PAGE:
New Jersey doesn’t have a formula to determine community college presidents’ compensation which results in large discrepancies. State Comptroller Matthew Boxer investigated and found that total compensation ranged from $100,000 to $441,000 for the presidents. He’s recommending that the secretary of higher education set forth guidelines to govern the process and offer greater transparency. He spoke with NJ Today Managing Editor Mike Schneider about the investigation and his recommendations.
Community college presidents in the state don’t only have varying salaries, but also perks, according to Boxer. “The numbers are all over the place both in terms of salary and in terms of perks. We saw a variety of different kinds of perks that different colleges are paying their presidents,” he said. “There’s no state standards or guidelines and as a result, the compensation practices have great disparity.”
Perks are often unknown to taxpayers who may look up salaries for the presidents, which can include housing allowances and payments to retirement funds. Boxer cited one president who received a $150,000 payment to a retirement fund in addition to a salary.
The Bergen Community College president received more than $16,000 for meals, liquor and entertainment, according to Boxer who called that number “striking.” He also explained a possible conflict of interest.
“The problem is some of these meals were with the president and the college trustees who are supposed to be overseeing and supervising the fiscal practices of the president. So you have the folks who are supposed to be giving the oversight here and they’re being treated to these same meals on the public dime as everyone else,” he said. “So that really counters their incentive to be giving that kind of strict oversight that taxpayers would want to see.”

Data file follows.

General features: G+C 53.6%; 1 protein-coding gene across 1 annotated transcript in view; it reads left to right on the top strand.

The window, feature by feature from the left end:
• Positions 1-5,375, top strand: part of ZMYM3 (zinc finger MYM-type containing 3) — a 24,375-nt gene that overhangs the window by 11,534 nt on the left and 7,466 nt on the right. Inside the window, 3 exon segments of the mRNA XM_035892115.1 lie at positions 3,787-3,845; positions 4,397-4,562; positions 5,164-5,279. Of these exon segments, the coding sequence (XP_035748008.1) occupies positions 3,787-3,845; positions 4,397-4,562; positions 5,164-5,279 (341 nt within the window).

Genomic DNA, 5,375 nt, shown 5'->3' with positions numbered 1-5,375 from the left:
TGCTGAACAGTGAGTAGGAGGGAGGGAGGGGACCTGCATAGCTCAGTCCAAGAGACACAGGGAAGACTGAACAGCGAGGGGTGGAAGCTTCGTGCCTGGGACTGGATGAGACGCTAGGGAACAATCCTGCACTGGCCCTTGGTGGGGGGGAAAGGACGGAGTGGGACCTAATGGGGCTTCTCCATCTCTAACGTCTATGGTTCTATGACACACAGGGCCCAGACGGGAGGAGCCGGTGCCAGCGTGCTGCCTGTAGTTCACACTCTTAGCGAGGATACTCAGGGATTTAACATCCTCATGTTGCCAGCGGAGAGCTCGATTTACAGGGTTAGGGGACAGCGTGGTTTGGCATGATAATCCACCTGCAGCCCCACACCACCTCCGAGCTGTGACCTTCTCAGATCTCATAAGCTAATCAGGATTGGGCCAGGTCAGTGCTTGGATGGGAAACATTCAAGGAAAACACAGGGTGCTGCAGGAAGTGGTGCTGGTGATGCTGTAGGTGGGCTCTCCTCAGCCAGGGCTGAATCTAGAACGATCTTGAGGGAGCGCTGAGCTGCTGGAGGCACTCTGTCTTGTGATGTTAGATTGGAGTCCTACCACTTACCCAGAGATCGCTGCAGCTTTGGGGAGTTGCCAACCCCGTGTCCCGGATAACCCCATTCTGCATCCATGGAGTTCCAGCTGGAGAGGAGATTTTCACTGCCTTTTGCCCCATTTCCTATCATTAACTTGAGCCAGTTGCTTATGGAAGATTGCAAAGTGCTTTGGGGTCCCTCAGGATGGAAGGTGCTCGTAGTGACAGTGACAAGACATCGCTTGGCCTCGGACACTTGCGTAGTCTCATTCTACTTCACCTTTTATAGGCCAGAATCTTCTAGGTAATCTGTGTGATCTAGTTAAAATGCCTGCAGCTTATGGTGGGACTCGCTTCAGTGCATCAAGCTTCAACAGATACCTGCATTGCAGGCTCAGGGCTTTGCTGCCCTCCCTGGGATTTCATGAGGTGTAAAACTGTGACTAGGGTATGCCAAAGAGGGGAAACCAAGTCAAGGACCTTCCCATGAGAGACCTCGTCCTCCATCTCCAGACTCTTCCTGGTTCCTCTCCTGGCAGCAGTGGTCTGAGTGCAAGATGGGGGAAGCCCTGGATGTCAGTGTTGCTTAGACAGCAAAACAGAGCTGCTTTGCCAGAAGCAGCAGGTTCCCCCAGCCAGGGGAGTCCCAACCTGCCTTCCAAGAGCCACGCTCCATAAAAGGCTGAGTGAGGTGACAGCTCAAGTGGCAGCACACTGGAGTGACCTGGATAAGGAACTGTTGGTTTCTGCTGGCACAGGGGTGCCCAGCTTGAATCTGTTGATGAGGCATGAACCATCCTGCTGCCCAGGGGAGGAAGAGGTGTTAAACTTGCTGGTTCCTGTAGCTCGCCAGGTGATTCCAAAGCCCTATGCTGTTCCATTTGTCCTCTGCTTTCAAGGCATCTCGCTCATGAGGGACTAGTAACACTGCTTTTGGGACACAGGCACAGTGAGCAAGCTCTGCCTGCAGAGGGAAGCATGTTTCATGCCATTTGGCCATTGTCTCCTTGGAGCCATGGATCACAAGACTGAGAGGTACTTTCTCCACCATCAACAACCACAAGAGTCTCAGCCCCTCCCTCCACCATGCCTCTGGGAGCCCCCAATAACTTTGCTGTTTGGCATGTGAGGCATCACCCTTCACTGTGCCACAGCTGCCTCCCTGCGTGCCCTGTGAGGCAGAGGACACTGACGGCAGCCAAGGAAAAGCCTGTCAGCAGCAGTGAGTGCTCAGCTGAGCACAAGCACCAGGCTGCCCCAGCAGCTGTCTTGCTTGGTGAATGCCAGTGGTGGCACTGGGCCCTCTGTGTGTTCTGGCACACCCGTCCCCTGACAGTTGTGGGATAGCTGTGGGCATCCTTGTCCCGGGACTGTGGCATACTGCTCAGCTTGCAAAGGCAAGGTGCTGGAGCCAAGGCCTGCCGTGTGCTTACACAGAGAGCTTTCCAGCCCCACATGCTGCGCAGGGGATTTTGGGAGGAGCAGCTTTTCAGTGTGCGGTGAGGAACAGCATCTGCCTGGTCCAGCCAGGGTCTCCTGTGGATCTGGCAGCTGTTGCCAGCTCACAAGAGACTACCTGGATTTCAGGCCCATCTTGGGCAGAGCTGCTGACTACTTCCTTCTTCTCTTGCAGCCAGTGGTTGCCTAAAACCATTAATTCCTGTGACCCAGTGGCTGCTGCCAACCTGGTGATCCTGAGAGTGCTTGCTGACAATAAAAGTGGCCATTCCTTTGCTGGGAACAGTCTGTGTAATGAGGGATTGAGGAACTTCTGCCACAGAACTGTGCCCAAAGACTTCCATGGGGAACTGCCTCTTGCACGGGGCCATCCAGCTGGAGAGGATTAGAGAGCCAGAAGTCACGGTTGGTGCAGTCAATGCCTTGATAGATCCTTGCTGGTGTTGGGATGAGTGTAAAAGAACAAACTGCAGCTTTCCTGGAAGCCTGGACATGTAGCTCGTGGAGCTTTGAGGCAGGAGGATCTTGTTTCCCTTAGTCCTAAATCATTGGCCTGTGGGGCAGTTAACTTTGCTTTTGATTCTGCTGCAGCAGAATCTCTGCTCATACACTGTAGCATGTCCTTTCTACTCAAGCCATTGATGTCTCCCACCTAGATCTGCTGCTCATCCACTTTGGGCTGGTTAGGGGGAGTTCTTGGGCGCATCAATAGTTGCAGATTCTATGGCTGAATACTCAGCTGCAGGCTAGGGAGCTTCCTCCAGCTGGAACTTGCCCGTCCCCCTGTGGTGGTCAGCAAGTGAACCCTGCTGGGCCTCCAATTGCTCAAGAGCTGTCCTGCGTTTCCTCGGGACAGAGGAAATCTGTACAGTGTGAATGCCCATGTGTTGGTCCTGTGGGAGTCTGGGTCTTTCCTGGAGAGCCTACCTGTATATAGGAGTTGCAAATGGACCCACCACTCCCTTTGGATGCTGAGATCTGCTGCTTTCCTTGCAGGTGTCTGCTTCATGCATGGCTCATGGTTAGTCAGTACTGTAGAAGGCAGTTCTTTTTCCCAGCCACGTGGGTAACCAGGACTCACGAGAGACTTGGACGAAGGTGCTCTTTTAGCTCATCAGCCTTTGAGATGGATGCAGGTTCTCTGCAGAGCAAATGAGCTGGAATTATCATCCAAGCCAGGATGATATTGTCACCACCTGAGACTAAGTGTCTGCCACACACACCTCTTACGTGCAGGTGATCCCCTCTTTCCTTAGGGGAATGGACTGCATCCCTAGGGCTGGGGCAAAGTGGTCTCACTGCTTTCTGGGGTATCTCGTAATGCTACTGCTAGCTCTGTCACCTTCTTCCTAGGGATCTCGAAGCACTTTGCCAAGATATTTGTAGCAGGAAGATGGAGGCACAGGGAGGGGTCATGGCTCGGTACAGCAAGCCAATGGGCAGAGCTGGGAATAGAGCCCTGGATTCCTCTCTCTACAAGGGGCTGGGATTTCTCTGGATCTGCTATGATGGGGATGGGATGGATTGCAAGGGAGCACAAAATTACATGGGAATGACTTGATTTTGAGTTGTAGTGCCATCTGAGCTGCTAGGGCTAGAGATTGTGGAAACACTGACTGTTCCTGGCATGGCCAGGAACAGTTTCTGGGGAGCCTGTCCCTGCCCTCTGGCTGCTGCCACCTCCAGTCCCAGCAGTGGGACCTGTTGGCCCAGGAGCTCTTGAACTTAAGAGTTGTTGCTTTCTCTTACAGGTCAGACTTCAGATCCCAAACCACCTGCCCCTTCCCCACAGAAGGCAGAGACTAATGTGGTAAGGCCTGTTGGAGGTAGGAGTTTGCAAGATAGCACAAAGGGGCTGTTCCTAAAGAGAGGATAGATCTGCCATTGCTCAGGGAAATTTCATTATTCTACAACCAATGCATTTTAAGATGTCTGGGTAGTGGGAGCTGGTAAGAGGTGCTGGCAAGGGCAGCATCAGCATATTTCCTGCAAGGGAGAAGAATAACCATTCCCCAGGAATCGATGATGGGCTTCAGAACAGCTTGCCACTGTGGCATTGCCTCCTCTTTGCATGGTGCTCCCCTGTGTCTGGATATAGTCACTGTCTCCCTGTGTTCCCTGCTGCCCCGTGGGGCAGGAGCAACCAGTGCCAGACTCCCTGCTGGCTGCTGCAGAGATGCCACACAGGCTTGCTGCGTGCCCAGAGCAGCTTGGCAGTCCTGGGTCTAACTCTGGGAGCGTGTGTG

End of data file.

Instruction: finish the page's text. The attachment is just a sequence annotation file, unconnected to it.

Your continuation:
The Brookdale Community College president received more than $40,000 for four children to attend four different universities, which Boxer said included private educational institutions. “The thing that really we found astounding about that is not only did the school compensate that president $27,000 for those tuition payments, but they also tacked on another $13,000 to help them out with the tax liability that would result from those gifted payments,” he said. “You get the free ride in terms of the tuition payments and just so there’s not even tax implications on the back end, they paid that off as well.”
The highest paid president from the year investigated was at Union County College. The total compensation was $441,000 and Boxer said he was on sabbatical for six months of the year so he wasn’t performing the presidential duties for that time.
Boxer hopes to institute changes. “We’ve recommended that the secretary of higher education set forth some guidelines and parameters to govern this process. Now we recognize this isn’t a one size fits all situation. There may be differences from college to college, but there should be some guidance and parameters for schools to follow so we don’t see some of these exorbitant practices,” he said. “I was pleased to see that the secretary of higher education has agreed with our recommendations and we look forward to this issue getting fixed in the very near future.”